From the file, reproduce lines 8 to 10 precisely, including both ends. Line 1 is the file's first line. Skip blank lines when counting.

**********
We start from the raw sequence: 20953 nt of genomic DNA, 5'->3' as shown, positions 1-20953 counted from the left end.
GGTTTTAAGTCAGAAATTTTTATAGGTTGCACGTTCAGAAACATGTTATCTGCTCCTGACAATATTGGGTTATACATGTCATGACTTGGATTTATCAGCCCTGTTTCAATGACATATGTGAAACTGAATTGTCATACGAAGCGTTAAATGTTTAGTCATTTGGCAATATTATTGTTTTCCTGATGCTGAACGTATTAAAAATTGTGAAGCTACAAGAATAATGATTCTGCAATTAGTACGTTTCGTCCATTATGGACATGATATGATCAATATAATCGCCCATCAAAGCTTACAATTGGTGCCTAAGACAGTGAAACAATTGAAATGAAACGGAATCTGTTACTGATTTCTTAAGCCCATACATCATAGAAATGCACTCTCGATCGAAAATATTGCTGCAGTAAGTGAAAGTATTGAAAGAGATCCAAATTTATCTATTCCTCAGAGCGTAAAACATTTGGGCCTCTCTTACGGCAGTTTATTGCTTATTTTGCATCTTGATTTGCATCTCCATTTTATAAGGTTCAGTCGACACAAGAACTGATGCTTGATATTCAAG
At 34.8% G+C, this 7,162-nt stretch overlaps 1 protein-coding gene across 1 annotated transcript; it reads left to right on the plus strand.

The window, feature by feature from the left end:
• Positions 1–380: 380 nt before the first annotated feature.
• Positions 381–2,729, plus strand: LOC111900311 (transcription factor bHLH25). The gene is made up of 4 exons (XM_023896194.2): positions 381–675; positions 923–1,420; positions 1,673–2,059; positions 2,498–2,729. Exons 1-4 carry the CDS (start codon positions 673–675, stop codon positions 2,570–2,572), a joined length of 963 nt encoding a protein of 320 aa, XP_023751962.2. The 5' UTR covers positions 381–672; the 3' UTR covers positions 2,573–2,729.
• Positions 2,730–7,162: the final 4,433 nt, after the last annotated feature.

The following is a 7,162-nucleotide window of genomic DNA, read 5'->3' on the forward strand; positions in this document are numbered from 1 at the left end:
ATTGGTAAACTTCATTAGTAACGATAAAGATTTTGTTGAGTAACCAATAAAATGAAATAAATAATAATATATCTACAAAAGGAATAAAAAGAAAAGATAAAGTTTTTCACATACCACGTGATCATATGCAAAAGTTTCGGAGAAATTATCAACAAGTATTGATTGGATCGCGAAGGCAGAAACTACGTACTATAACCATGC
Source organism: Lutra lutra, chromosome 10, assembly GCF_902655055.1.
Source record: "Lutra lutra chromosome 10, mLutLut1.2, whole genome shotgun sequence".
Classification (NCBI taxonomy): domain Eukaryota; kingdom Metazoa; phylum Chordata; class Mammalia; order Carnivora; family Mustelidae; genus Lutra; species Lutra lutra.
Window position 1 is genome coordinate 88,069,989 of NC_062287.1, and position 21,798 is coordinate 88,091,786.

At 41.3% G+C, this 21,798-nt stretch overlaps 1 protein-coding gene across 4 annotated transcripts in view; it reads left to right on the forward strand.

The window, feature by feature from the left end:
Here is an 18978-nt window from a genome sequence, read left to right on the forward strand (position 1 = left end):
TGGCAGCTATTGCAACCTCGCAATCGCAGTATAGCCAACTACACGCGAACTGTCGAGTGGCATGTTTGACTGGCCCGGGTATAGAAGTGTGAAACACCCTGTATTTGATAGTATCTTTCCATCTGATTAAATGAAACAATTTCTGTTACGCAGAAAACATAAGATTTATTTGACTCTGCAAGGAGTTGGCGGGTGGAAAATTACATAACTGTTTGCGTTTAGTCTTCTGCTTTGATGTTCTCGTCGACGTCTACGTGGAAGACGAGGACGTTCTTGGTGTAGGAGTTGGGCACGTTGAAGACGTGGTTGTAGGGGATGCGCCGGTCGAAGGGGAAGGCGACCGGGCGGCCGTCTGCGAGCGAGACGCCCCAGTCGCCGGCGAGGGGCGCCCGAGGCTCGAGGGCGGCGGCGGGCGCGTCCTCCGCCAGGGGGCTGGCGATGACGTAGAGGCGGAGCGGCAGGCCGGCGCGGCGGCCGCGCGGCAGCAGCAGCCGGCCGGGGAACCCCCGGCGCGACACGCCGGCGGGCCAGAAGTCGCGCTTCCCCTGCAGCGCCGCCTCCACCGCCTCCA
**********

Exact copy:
The following is a 7,162-nucleotide window of genomic DNA, read 5'->3' on the forward strand; positions in this document are numbered from 1 at the left end:
ATTGGTAAACTTCATTAGTAACGATAAAGATTTTGTTGAGTAACCAATAAAATGAAATAAATAATAATATATCTACAAAAGGAATAAAAAGAAAAGATAAAGTTTTTCACATACCACGTGATCATATGCAAAAGTTTCGGAGAAATTATCAACAAGTATTGATTGGATCGCGAAGGCAGAAACTACGTACTATAACCATGC
Source organism: Lutra lutra, chromosome 10, assembly GCF_902655055.1.